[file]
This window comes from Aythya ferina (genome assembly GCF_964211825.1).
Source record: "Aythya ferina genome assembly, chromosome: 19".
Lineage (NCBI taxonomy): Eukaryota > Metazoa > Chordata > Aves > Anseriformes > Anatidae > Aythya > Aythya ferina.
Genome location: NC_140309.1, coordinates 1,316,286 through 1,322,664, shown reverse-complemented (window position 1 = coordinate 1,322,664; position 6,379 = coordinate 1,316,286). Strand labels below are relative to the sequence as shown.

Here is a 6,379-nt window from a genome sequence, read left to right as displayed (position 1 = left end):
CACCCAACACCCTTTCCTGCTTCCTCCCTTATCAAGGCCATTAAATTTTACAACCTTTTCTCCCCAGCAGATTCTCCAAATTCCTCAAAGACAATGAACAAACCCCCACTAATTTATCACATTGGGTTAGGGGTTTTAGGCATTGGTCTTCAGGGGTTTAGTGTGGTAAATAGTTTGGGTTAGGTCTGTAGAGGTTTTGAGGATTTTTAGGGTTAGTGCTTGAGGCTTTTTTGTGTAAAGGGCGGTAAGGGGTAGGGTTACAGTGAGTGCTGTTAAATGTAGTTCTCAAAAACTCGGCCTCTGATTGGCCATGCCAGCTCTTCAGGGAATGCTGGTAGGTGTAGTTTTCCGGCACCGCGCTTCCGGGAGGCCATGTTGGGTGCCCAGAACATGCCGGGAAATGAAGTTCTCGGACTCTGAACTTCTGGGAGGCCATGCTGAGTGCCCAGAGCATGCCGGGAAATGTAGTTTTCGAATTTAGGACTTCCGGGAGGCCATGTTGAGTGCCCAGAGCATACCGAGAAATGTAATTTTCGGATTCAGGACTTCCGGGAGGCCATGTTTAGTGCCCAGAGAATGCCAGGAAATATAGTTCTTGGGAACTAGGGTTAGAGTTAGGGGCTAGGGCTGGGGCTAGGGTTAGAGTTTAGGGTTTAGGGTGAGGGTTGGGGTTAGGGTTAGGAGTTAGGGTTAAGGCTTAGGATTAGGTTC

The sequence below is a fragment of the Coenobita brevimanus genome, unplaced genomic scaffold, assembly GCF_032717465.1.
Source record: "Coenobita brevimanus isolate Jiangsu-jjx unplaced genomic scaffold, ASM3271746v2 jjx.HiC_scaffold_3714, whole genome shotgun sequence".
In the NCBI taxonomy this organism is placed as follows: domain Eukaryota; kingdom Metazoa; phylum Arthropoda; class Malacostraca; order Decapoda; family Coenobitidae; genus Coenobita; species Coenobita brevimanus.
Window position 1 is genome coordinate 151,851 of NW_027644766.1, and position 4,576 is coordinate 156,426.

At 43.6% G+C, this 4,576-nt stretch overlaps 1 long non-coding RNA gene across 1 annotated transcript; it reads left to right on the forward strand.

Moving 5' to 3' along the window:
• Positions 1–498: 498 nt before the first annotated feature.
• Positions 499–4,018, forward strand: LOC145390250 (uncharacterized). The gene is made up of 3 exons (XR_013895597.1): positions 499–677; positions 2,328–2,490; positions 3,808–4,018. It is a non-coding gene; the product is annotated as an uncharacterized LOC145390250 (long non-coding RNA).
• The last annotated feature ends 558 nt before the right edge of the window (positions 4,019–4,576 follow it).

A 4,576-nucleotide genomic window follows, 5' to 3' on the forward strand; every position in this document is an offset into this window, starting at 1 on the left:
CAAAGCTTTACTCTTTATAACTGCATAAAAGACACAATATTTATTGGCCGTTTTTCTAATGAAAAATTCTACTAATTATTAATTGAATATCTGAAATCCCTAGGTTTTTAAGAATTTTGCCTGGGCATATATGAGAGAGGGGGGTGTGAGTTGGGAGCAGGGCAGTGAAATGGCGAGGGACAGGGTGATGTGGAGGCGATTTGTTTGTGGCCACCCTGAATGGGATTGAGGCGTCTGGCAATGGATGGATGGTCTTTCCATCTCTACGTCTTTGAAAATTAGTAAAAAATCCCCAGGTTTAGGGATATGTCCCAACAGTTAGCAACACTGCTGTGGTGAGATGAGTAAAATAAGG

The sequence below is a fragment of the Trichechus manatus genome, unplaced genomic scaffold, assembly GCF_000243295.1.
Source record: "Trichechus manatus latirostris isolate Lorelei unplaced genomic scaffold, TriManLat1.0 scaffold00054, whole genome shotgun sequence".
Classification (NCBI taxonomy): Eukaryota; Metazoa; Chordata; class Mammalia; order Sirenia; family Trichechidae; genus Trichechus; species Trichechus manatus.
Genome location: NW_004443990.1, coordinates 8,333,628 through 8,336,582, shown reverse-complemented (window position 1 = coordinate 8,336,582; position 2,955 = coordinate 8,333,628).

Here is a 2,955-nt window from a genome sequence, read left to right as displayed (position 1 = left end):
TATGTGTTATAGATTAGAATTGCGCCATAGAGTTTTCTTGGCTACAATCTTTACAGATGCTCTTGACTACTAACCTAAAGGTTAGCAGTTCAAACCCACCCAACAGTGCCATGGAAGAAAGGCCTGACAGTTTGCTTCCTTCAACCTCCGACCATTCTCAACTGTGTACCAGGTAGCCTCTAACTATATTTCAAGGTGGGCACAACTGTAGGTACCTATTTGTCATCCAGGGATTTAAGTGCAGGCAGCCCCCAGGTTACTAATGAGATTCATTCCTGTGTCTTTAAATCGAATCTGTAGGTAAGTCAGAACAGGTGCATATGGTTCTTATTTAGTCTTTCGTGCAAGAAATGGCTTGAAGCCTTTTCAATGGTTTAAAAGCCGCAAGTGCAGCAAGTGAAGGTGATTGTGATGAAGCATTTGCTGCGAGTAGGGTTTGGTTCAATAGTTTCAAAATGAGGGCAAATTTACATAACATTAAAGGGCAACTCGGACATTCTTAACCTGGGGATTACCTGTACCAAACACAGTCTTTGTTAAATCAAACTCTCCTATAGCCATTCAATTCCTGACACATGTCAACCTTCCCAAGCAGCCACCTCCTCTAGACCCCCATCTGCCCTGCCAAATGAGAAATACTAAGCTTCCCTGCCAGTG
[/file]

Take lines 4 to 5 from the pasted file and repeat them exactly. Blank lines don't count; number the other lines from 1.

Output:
Genome location: NC_140309.1, coordinates 1,316,286 through 1,322,664, shown reverse-complemented (window position 1 = coordinate 1,322,664; position 6,379 = coordinate 1,316,286). Strand labels below are relative to the sequence as shown.

Here is a 6,379-nt window from a genome sequence, read left to right as displayed (position 1 = left end):